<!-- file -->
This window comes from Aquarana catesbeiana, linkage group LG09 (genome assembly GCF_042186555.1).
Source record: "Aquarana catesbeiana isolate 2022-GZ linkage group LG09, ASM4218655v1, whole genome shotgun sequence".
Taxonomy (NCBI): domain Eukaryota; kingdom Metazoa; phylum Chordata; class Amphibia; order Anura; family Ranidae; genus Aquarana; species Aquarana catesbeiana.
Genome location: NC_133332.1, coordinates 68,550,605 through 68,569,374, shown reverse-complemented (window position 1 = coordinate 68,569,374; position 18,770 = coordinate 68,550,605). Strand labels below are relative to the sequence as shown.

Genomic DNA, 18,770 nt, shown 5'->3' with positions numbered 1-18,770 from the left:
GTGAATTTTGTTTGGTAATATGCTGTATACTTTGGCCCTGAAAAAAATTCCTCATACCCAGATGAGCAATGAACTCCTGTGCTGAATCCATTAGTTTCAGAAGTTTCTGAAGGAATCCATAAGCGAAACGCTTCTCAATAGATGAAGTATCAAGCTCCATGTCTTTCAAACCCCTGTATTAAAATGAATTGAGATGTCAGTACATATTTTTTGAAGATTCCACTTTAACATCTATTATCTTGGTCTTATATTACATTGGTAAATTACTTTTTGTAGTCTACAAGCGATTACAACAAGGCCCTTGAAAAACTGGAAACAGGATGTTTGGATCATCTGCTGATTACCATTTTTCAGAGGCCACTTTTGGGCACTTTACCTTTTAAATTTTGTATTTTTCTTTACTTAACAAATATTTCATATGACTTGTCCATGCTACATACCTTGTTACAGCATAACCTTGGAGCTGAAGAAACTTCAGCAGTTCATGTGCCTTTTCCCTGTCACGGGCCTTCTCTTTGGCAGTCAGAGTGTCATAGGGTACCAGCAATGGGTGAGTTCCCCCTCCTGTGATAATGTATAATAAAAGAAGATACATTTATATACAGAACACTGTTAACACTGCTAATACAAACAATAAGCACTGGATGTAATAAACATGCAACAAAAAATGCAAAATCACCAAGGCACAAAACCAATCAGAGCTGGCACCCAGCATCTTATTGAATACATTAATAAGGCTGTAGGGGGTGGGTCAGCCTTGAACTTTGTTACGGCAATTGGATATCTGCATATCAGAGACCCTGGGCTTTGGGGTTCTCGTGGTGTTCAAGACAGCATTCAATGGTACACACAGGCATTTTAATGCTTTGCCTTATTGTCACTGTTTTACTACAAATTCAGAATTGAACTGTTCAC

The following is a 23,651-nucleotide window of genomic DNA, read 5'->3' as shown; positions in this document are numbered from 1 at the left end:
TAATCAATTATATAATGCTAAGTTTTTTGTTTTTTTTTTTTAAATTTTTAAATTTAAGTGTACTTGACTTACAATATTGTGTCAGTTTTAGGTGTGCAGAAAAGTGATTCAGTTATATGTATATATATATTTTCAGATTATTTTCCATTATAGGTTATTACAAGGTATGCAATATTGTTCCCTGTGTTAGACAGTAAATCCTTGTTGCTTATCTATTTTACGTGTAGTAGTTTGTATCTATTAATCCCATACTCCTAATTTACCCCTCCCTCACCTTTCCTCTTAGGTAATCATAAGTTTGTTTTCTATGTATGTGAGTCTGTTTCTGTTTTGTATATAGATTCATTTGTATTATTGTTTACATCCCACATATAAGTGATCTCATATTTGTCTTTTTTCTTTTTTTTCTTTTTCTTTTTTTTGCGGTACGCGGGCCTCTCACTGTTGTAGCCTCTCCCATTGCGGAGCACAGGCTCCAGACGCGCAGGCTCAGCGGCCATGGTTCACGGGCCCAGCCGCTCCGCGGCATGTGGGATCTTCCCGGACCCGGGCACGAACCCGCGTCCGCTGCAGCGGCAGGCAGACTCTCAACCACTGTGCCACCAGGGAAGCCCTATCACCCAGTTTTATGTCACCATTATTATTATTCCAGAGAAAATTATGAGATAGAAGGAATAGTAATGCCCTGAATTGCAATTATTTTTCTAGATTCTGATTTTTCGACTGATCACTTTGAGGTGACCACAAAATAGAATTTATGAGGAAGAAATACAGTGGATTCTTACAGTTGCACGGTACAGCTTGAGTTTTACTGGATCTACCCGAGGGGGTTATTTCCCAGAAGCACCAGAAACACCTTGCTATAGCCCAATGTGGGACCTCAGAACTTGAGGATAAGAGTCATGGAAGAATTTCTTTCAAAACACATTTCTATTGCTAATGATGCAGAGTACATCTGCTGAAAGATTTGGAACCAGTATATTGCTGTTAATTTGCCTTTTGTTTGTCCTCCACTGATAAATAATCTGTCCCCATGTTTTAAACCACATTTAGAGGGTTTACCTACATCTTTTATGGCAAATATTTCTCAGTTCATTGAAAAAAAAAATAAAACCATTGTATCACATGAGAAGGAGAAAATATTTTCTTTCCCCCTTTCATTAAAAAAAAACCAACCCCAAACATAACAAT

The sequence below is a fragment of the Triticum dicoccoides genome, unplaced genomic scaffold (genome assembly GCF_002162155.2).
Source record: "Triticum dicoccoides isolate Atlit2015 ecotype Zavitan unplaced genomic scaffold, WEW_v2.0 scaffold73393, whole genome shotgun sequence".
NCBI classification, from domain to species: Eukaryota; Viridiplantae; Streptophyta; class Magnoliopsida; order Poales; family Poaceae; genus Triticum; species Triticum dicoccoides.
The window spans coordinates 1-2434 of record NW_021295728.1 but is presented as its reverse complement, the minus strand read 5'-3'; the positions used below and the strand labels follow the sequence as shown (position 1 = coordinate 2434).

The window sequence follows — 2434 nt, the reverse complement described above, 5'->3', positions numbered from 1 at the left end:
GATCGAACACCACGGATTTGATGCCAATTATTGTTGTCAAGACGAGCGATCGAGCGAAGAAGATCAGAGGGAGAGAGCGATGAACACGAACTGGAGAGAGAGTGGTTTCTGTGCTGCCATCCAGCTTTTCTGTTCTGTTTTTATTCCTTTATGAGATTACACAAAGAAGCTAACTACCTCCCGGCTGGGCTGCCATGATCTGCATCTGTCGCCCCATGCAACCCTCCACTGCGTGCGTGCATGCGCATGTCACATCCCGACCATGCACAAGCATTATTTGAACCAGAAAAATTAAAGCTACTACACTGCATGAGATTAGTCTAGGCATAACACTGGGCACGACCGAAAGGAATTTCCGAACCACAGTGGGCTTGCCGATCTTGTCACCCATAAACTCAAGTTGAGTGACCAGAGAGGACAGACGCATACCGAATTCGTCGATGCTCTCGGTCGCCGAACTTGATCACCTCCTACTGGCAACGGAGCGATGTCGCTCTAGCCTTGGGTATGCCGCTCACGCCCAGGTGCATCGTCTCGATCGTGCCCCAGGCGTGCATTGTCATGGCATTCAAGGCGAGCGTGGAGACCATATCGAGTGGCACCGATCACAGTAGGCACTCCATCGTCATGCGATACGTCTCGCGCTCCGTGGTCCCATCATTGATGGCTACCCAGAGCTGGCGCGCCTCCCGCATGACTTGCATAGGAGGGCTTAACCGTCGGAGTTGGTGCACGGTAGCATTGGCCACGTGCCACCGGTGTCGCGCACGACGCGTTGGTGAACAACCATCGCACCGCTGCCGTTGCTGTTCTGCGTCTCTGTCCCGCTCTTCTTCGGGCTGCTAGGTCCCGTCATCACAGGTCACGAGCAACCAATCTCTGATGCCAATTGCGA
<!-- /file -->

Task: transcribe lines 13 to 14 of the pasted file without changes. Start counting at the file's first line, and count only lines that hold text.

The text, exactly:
The window sequence follows — 2434 nt, the reverse complement described above, 5'->3', positions numbered from 1 at the left end:
GATCGAACACCACGGATTTGATGCCAATTATTGTTGTCAAGACGAGCGATCGAGCGAAGAAGATCAGAGGGAGAGAGCGATGAACACGAACTGGAGAGAGAGTGGTTTCTGTGCTGCCATCCAGCTTTTCTGTTCTGTTTTTATTCCTTTATGAGATTACACAAAGAAGCTAACTACCTCCCGGCTGGGCTGCCATGATCTGCATCTGTCGCCCCATGCAACCCTCCACTGCGTGCGTGCATGCGCATGTCACATCCCGACCATGCACAAGCATTATTTGAACCAGAAAAATTAAAGCTACTACACTGCATGAGATTAGTCTAGGCATAACACTGGGCACGACCGAAAGGAATTTCCGAACCACAGTGGGCTTGCCGATCTTGTCACCCATAAACTCAAGTTGAGTGACCAGAGAGGACAGACGCATACCGAATTCGTCGATGCTCTCGGTCGCCGAACTTGATCACCTCCTACTGGCAACGGAGCGATGTCGCTCTAGCCTTGGGTATGCCGCTCACGCCCAGGTGCATCGTCTCGATCGTGCCCCAGGCGTGCATTGTCATGGCATTCAAGGCGAGCGTGGAGACCATATCGAGTGGCACCGATCACAGTAGGCACTCCATCGTCATGCGATACGTCTCGCGCTCCGTGGTCCCATCATTGATGGCTACCCAGAGCTGGCGCGCCTCCCGCATGACTTGCATAGGAGGGCTTAACCGTCGGAGTTGGTGCACGGTAGCATTGGCCACGTGCCACCGGTGTCGCGCACGACGCGTTGGTGAACAACCATCGCACCGCTGCCGTTGCTGTTCTGCGTCTCTGTCCCGCTCTTCTTCGGGCTGCTAGGTCCCGTCATCACAGGTCACGAGCAACCAATCTCTGATGCCAATTGCGA